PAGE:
Well, well, well — we all woke up one day last week to discover that we’d lost, um, quite a bit of money. In fact, I rather lost track, didn’t you?
Let’s see: that’ll be $85 billion for American International Group (the fabled AIG, supposedly “too big to fail,” but apparently not), $29 billion to JP Morgan Chase to enable them to rescue Bear Stearns, $200 billion or so for Fannie Mae and Freddie Mac, and to top it all off, what the guys in the halls of power have the unmitigated gall to dub “The Mother of All Bailouts,” a $700 billion chunk of change that should save everyone else but us. And remember that incentive check we all got a few months ago, along with an invitation to run out and spend it? That was on us, too.
I couldn’t help noticing, as I watched “Meet the Press” and the other news shows over the weekend, that the talking heads were happily loading all of this debt onto the backs of what they called “the American taxpayer.” They were quick to add that this didn’t mean they advised an increase in the capital-gains tax, as this might scare off investors. They weren’t necessarily advocating an end to the Bush tax cuts, either. Goodness me, no!
The broadcast journalists had some rather telling things to say, too. One lively discussion involved how many $100,000 bank accounts a couple could have, and still count on FDIC protection for each one.
I wanted to shout into Television Land, as if down a well, “Hellloooooo in there! Remember us? The ones footing the bill?” Right now the average American saves less than $400 per year, and the average American household is carrying $117,951 in debt, including mortgages, credit-cards, installment loans, home-equity loans, and other contractual obligations.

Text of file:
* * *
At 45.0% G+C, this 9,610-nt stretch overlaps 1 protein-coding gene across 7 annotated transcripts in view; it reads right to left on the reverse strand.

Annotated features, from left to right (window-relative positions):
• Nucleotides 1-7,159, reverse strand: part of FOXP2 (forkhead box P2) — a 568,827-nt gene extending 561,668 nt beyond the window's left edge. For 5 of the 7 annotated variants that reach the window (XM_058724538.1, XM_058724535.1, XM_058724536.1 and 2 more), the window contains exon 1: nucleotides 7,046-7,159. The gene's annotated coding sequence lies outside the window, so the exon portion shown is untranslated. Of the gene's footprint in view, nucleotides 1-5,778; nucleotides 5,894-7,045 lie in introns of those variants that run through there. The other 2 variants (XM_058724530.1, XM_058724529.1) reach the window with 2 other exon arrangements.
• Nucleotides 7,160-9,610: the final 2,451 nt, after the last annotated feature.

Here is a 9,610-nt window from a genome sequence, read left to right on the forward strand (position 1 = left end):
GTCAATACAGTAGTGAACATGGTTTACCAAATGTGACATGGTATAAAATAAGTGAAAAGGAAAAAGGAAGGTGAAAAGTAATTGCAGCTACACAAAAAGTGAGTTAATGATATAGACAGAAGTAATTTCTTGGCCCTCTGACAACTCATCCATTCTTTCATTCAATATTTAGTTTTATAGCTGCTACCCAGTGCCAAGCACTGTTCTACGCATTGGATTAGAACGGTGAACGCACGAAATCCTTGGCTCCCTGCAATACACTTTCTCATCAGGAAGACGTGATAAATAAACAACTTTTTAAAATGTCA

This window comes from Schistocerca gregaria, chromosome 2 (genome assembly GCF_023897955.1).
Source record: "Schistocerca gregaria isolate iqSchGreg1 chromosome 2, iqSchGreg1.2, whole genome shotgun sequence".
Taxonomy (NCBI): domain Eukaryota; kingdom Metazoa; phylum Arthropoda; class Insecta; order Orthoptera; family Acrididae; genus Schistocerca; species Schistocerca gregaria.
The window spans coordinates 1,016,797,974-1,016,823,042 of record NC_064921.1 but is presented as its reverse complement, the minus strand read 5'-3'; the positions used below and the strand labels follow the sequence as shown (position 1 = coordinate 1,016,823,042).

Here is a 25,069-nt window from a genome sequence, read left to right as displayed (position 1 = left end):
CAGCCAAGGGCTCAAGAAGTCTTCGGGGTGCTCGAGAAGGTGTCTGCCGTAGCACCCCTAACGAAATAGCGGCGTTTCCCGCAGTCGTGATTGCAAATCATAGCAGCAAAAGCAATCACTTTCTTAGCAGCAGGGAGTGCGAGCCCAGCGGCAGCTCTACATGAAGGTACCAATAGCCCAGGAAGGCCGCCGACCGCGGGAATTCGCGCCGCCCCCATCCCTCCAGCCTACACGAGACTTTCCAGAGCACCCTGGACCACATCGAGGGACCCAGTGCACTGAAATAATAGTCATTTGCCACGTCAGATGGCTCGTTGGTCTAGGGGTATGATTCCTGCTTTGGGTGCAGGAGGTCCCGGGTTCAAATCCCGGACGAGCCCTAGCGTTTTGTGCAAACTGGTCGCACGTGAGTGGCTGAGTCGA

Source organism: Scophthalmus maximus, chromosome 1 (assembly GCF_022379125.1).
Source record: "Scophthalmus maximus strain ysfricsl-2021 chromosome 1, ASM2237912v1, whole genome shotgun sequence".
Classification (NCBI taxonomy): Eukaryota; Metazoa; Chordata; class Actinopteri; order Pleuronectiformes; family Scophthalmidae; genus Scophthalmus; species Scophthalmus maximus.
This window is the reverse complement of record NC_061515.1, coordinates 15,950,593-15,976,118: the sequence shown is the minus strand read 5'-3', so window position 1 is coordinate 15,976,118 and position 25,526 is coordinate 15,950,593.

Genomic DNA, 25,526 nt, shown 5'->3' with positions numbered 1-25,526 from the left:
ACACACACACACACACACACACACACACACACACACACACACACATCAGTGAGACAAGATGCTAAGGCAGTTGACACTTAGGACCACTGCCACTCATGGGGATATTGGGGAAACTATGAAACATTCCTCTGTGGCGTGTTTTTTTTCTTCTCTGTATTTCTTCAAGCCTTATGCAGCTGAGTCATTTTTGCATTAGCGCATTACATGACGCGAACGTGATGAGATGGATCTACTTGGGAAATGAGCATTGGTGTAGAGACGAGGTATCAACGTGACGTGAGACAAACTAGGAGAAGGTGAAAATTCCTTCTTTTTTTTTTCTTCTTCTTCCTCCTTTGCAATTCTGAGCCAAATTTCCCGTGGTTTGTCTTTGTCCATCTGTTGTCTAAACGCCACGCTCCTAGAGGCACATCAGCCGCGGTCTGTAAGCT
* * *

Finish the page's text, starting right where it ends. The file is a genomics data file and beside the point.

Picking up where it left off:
And before you decide to judge these seemingly feckless folks, remember this: they are dealing with 5.4 percent inflation, health care costs that are increasing at an annual rate of 6.7 percent, gas prices that have gone up 35 percent this year alone, household energy costs that have risen 17 percent and wages that, on average, don’t come anywhere near keeping up with all of that.
Some 79 million American adults are having difficulty paying their medical bills — 41 percent of our adult population. That’s up from 34 percent less than three years ago. A couple headed into retirement without the benefit of ongoing health insurance coverage from an employer will need nearly a quarter of a million dollars to manage their health care. And 45 million Americans have no health care coverage at all.
All of these statistics, of course, pre-date the current mega-crisis in the world of American finance, which is said to result from greed. Or de-regulation. Or regulation that was out-of-date and didn’t match the circumstances of real-world global finance. Or a war that has cost $556,000,000,000 so far, and left the economy dependent on the housing industry. Or the fact that, as one brave commentator said, “All the grownups had left, and no one was in charge.” Well, well, well.
Susan Harper is director of the Commerce Public Library. She lives in Commerce.
For other columns and opinions, see the Sept. 24 edition of The Commerce News.
America the broke. as a man who just turned 40 and has a first child due in march I'm mad as hell and i'm a bit scared at what this pitiful country has to offer for MY generation and my childs. American's(all who elected these officials)have truly brought America to her knees. we are no longer the Power of the world...everything america stands for is quickly vanishing. what have you done? you gave your money to china....you gave all our jobs to other countries.....who is going to fix this F@#kING mess. oh, rely on the goverment? ...somebody has to do something....if you buy a car you pay the note.....you work and pay the bills right? well how about working on getting jobs back to america to pay this wasted debt the people YOU voted into office has made....it's totally sickening to see what is going on. please please stop drop and roll ...we all must stand together to gain america her prize spot back so all of us and our ( now mine) children can live in freedom in america